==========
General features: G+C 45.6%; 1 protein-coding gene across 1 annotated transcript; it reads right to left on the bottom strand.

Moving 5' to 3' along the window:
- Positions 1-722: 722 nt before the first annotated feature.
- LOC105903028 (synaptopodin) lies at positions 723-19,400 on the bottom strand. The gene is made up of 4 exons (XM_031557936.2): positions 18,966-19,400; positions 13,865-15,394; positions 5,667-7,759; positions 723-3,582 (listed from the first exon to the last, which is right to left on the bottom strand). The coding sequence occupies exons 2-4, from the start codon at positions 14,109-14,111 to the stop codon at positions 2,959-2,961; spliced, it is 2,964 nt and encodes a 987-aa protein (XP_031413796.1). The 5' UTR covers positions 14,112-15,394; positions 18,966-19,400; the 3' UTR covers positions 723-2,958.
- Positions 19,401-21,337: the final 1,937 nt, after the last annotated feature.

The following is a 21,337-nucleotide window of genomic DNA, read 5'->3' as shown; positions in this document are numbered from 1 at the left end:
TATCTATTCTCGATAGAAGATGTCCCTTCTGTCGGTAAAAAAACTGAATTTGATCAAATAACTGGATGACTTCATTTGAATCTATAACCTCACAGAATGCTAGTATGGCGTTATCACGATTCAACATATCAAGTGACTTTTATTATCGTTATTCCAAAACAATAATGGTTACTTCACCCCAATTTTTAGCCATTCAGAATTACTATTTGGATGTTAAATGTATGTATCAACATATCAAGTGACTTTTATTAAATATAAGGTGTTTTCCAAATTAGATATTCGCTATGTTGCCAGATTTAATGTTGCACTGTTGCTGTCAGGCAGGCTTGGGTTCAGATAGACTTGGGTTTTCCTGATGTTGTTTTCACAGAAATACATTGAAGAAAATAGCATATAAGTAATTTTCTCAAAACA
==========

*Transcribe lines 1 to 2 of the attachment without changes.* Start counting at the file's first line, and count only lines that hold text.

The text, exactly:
General features: G+C 45.6%; 1 protein-coding gene across 1 annotated transcript; it reads right to left on the bottom strand.

Moving 5' to 3' along the window: